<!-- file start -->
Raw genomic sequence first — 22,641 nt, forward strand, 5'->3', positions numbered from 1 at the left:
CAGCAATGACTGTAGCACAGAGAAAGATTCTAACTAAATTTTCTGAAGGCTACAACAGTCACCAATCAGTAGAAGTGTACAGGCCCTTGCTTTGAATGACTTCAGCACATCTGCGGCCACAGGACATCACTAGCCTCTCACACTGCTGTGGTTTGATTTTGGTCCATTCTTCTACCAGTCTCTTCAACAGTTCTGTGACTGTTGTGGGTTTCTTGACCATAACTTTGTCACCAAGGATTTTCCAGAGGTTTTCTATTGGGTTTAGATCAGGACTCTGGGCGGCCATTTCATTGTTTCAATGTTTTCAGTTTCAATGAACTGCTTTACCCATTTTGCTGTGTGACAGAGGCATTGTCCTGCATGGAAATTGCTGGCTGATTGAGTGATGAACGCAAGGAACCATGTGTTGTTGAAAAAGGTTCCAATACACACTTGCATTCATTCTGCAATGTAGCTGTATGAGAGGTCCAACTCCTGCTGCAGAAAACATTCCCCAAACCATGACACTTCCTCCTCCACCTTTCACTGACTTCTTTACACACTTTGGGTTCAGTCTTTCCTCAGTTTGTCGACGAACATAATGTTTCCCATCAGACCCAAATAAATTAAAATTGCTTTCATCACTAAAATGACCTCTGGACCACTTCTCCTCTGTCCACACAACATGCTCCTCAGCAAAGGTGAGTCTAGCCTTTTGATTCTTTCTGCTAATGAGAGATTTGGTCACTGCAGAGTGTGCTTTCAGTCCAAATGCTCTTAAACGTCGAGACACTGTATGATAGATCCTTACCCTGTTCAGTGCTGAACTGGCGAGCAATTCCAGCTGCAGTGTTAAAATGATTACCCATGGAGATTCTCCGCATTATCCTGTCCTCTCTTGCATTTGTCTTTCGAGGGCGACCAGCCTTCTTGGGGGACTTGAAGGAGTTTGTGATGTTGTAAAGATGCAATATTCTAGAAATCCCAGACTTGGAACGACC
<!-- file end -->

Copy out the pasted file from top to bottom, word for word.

Raw genomic sequence first — 22,641 nt, forward strand, 5'->3', positions numbered from 1 at the left:
CAGCAATGACTGTAGCACAGAGAAAGATTCTAACTAAATTTTCTGAAGGCTACAACAGTCACCAATCAGTAGAAGTGTACAGGCCCTTGCTTTGAATGACTTCAGCACATCTGCGGCCACAGGACATCACTAGCCTCTCACACTGCTGTGGTTTGATTTTGGTCCATTCTTCTACCAGTCTCTTCAACAGTTCTGTGACTGTTGTGGGTTTCTTGACCATAACTTTGTCACCAAGGATTTTCCAGAGGTTTTCTATTGGGTTTAGATCAGGACTCTGGGCGGCCATTTCATTGTTTCAATGTTTTCAGTTTCAATGAACTGCTTTACCCATTTTGCTGTGTGACAGAGGCATTGTCCTGCATGGAAATTGCTGGCTGATTGAGTGATGAACGCAAGGAACCATGTGTTGTTGAAAAAGGTTCCAATACACACTTGCATTCATTCTGCAATGTAGCTGTATGAGAGGTCCAACTCCTGCTGCAGAAAACATTCCCCAAACCATGACACTTCCTCCTCCACCTTTCACTGACTTCTTTACACACTTTGGGTTCAGTCTTTCCTCAGTTTGTCGACGAACATAATGTTTCCCATCAGACCCAAATAAATTAAAATTGCTTTCATCACTAAAATGACCTCTGGACCACTTCTCCTCTGTCCACACAACATGCTCCTCAGCAAAGGTGAGTCTAGCCTTTTGATTCTTTCTGCTAATGAGAGATTTGGTCACTGCAGAGTGTGCTTTCAGTCCAAATGCTCTTAAACGTCGAGACACTGTATGATAGATCCTTACCCTGTTCAGTGCTGAACTGGCGAGCAATTCCAGCTGCAGTGTTAAAATGATTACCCATGGAGATTCTCCGCATTATCCTGTCCTCTCTTGCATTTGTCTTTCGAGGGCGACCAGCCTTCTTGGGGGACTTGAAGGAGTTTGTGATGTTGTAAAGATGCAATATTCTAGAAATCCCAGACTTGGAACGACC